The National Weather Service has forecast a powerful winter storm to affect the Northeast beginning Friday and continuing into Saturday. The Weather Channel has dubbed the impending weather system winter storm Nemo.
According to the National Weather Service, the storm could bring anywhere from 6 inches to 2 feet of snow across an area stretching from the New York City metro area to Maine, with localized heavier amounts possible.
Update: 4:00 p.m. -- The National Weather Service has issued a blizzard warning for New York City and surrounding areas, including western Connecticut, upstate New York and northern New Jersey. The warning is in effect beginning 6 a.m. Friday and extending to 1 p.m. Saturday, with the strongest winds and heaviest snowfall occurring Friday evening into Saturday morning.
Accumulations of 10 to 14 inches are anticipated, accompanied by wind gusts of up to 45 mph. According to the National Weather Service:
Falling and blowing snow with strong winds and poor visibilities are likely. This will lead to whiteout conditions... making travel extremely dangerous.
The New York City mayor's office tweeted a message outlining the city's preparedness from its official account earlier in the day:
We're ready for #Nemo: we have 250,000+ tons of salt on hand, 350 salt spreaders & plows ready to be put on 1,800 Sanitation trucks
— NYC Mayor's Office (@NYCMayorsOffice) February 7, 2013
The Metropolitan Transportation Authority advised taking precaution:
MTA's Tom Prendergast: "This is a very serious storm, and we should treat it that way." Plan an early departure from work tomorrow.
— MTA (@MTAInsider) February 7, 2013
02/09/2013 11:25 PM EST
Storm Death Count Rises To 10
02/09/2013 10:28 PM EST
Homes Without Power Fall Under 500,000
@ wunderground :
Number of customers without power is down to 480,000 #blizzard
02/09/2013 10:14 PM EST
Sections Of Long Island Expressway Closed Tomorrow
@ alroker :
LIE will be closed in both directions from exit 57-73 on Sunday Feb. 10 from 7 a.m. to approximately 5 p.m. for snow removal from #Nemo
02/09/2013 9:58 PM EST
Some Homes Might Be Irreparable
@ 7News :
Some Plum Island homes may be a lost cause after #Blizzard2013: http://t.co/CX8kXoPy #7News #Blizzard2013
02/09/2013 9:40 PM EST
What Climate Scientists Are Saying About 'Nemo'
@ greenpeaceusa :
What do #climate scientists have to say about #blizzard #nemo? Find out: http://t.co/BM9y7uCU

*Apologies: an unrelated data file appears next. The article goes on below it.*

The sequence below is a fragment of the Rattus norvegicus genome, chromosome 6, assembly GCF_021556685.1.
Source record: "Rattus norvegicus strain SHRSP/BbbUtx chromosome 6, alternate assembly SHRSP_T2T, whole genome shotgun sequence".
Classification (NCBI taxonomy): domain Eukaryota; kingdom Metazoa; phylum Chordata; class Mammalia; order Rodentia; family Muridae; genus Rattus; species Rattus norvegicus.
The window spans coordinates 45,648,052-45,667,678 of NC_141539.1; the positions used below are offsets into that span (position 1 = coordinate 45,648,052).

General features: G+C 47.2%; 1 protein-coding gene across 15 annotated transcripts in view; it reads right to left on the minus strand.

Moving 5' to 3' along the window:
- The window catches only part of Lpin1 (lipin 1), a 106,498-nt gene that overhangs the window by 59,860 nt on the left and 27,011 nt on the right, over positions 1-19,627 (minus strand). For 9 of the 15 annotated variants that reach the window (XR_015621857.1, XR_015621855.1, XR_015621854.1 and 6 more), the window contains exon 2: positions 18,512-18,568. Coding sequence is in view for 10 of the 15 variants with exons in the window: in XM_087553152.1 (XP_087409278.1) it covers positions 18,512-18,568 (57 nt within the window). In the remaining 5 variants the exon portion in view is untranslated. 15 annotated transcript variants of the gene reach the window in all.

02/09/2013 9:26 PM EST
Bowling Alley Roof Collapses
02/09/2013 9:10 PM EST
Carbon Monoxide Poisoning Symptoms
@ nationalgridus :
Be aware of the dangers of carbon monoxide. Symptoms include: headaches, weakness and dizziness. If you suspect CO, go outside & call 911.
02/09/2013 8:55 PM EST
EMTs Deliver Baby During Blizzard
@ 7News :
Mass. National Guard, EMT deliver baby in storm and her nickname is "Little Nemo" http://t.co/7pMAfFc2 #7News #Blizzard2013
02/09/2013 8:43 PM EST
PHOTOS: Animals Bewildered By The Storm
Credit: HuffPost User: Nerissa
CORRECTION: A previous version of this article stated that the New York City area blizzard warning goes into effect on February 8 at 6 PM. It begins at 6 AM.
The New York Times local blog for the Fort Green and Clinton Hill neighborhoods of Brooklyn captured both the hazardous and lighter side of the looming storm. While it cautioned that winter storm Nemo might "freeze travel plans" for those coming in and out of New York City, it also encouraged people to send them their photos of the snowfall.
CBS meteorologist David Bernard reported "potential for historic snows and blizzard conditions across the Northeast" in his outlook Thursday morning, borrowing language from the National Weather Service's blizzard watch for the area.
As of midday Thursday, the NWS forecast anticipated accumulations of 18 to 24 inches for metro Boston, Connecticut and southeastern New England, combined with strong winds gusting up to 55 mph. Winter storm watches were in effect for most of the Northeast.
The last time that New England was hit with snow accumulations of this magnitude was during the famous blizzard of 1978, which "paralyzed the region with more than 2 feet of snow and hurricane force winds" just more than 35 years ago, according to CBS News.
The National Oceanic and Atmospheric Administration, NOAA, does not name winter storms, but the Weather Channel adopted a naming convention for them in October 2012. TWC claimed naming winter storms would help raise early awareness of them, thereby increasing preparedness and reducing hazards.
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